Biden moves ahead with $500 million in weapons aid for Taiwan

Air Force soldiers prepare to load US made Harpoon AGM-84 anti ship missiles in front of an F-16V fighter jet during a drill at Hualien Air Force base on August 17, 2022. (Photo by Sam Yeh / AFP) (Photo by SAM YEH/AFP via Getty Images)
(Photo by SAM YEH/AFP via Getty Images)

OAN Roy Francis
7:57 AM – Saturday, May 6, 2023

President Joe Biden’s administration is moving ahead with plans to send $500 million in weapons support to Taiwan.

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An anonymous source said that the aid to Taiwan will be sent by the Biden administration using the same emergency authority that it has used more than 35 times to send support to Ukraine.

The emergency authority, called the Presidential Drawdown Authority (PDA), allows the President to “transfer articles and services from United States stockpiles without congressional approval during an emergency,” according to Reuters.

The $500 million will be the first portion of the $1 billion that Congress had authorized under the Presidential Drawdown Authority for weapons aid to Taiwan as part of the 2023 budget.

Over the last three years, China has progressively increased pressure and hostilities towards the island nation of Taiwan, which it views as its own territory. In April, Taiwan president Tsai Ing-Wen travelled to Los Angeles to meet with U.S. Speaker of the House Kevin McCarthy (R-Calif.), which caused China to issue warnings and conduct military war games around Taiwan, crossing the boundary line between itself and the island nation.

Early in 2023, U.S. Defense Secretary Lloyd Austin told the Senate Armed Services Committee that the drawdown authority will be used. According to Reuters, a spokesperson reaffirmed that the actions being taken by the Biden administration are part of the obligations of the U.S. under the Taiwan Relations Act.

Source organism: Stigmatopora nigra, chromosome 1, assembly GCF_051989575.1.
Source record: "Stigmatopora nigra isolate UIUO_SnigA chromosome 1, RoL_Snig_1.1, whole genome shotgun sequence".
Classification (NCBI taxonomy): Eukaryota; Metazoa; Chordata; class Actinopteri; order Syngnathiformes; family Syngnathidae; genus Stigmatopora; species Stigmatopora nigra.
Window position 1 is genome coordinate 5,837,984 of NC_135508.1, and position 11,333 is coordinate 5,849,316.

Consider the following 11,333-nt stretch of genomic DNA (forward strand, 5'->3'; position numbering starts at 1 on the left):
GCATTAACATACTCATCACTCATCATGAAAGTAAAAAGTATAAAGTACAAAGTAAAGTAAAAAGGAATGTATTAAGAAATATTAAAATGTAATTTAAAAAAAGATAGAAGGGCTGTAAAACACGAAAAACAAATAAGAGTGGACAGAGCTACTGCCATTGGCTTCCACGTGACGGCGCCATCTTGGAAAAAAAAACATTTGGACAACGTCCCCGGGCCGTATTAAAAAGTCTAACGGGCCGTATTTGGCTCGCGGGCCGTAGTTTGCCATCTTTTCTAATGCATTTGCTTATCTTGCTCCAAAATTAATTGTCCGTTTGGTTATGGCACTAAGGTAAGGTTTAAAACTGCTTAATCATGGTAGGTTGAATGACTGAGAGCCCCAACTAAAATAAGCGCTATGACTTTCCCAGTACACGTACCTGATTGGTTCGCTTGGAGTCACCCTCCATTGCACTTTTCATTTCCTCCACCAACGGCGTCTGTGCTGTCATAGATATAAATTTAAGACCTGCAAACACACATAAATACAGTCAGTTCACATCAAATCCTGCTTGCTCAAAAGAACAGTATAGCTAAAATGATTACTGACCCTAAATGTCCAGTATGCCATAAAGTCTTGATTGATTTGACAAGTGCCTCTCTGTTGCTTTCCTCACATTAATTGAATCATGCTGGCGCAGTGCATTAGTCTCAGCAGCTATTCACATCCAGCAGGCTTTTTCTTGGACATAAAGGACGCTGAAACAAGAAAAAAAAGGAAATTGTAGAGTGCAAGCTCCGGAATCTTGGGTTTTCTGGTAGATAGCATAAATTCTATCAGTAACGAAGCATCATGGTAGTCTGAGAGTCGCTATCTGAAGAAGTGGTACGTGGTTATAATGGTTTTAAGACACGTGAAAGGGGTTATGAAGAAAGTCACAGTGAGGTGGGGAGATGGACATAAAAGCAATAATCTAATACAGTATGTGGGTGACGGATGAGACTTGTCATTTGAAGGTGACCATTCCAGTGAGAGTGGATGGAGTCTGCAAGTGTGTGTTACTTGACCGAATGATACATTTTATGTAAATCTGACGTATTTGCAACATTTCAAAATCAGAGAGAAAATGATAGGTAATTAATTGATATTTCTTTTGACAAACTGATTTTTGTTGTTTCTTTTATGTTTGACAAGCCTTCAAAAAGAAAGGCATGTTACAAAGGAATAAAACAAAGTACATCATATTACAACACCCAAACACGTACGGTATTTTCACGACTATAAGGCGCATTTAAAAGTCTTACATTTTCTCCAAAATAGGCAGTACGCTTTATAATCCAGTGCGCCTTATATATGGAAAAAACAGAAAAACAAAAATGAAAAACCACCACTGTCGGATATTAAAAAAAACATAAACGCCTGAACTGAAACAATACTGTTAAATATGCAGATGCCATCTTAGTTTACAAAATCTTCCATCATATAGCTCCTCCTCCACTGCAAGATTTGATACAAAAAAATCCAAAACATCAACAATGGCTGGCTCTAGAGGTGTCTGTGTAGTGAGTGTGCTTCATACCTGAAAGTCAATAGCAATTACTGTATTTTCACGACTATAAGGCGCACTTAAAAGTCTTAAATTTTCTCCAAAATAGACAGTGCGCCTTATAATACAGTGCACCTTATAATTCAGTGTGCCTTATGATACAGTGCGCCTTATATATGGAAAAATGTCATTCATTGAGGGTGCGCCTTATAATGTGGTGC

“Our approach remains consistent with longstanding U.S. policy,” the spokesperson said. “We’re hard at work fulfilling our obligations under the TRA (Taiwan Relations Act), and we’re going to continue to do so.”

The Taiwan Relations Act (TRA) has governed the relationship between the U.S. and Taiwan since 1979, when it was passed. The TRA gives the U.S. legal authority to provide Taiwan with aid in order to be able to protect itself, however, it does not require the U.S. to get directly involved if Taiwan was to be attacked.

Since 2022, Taiwan has complained to the U.S. in regards to the slowdown in weapons deliveries. Weapons manufacturers and military officials had turned their attention and support towards Ukraine as they fight the invasion by Russia, which in turn had delayed deliveries of weapons packages, such as Stinger anti-aircraft missiles and the new F-16Vs fighter jets, to Taiwan.

Chiu Kuo-Cheng, Taiwan’s Defense Minister, said that the delays in the deliveries are harmful, but they are working “to minimize the damage and make up deficiencies.”

According to Bloomberg news, which had first reported the news of the support package, the timing and contents of the $500 million package that is to be sent to Taiwan remain unknown.

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